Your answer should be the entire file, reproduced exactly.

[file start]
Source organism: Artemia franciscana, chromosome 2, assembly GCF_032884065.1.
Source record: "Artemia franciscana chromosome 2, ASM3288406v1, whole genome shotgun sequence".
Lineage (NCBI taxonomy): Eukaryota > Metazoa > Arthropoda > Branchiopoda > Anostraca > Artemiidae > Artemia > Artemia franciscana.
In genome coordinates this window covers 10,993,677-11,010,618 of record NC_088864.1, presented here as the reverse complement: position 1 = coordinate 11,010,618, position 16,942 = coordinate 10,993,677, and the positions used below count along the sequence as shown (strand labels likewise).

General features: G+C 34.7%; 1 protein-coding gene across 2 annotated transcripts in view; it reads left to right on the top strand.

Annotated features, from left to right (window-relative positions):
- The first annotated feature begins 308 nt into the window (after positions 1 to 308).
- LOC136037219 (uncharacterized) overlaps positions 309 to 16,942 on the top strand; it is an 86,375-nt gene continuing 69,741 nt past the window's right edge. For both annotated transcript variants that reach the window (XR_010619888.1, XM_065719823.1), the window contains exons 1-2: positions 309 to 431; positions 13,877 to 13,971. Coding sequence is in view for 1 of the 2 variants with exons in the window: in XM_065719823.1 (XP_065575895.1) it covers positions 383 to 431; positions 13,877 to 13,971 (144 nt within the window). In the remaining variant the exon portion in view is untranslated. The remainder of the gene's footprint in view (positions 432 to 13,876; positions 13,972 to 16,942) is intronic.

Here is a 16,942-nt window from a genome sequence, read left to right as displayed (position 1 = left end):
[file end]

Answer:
Source organism: Artemia franciscana, chromosome 2, assembly GCF_032884065.1.
Source record: "Artemia franciscana chromosome 2, ASM3288406v1, whole genome shotgun sequence".
Lineage (NCBI taxonomy): Eukaryota > Metazoa > Arthropoda > Branchiopoda > Anostraca > Artemiidae > Artemia > Artemia franciscana.
In genome coordinates this window covers 10,993,677-11,010,618 of record NC_088864.1, presented here as the reverse complement: position 1 = coordinate 11,010,618, position 16,942 = coordinate 10,993,677, and the positions used below count along the sequence as shown (strand labels likewise).

General features: G+C 34.7%; 1 protein-coding gene across 2 annotated transcripts in view; it reads left to right on the top strand.

Annotated features, from left to right (window-relative positions):
- The first annotated feature begins 308 nt into the window (after positions 1 to 308).
- LOC136037219 (uncharacterized) overlaps positions 309 to 16,942 on the top strand; it is an 86,375-nt gene continuing 69,741 nt past the window's right edge. For both annotated transcript variants that reach the window (XR_010619888.1, XM_065719823.1), the window contains exons 1-2: positions 309 to 431; positions 13,877 to 13,971. Coding sequence is in view for 1 of the 2 variants with exons in the window: in XM_065719823.1 (XP_065575895.1) it covers positions 383 to 431; positions 13,877 to 13,971 (144 nt within the window). In the remaining variant the exon portion in view is untranslated. The remainder of the gene's footprint in view (positions 432 to 13,876; positions 13,972 to 16,942) is intronic.

Here is a 16,942-nt window from a genome sequence, read left to right as displayed (position 1 = left end):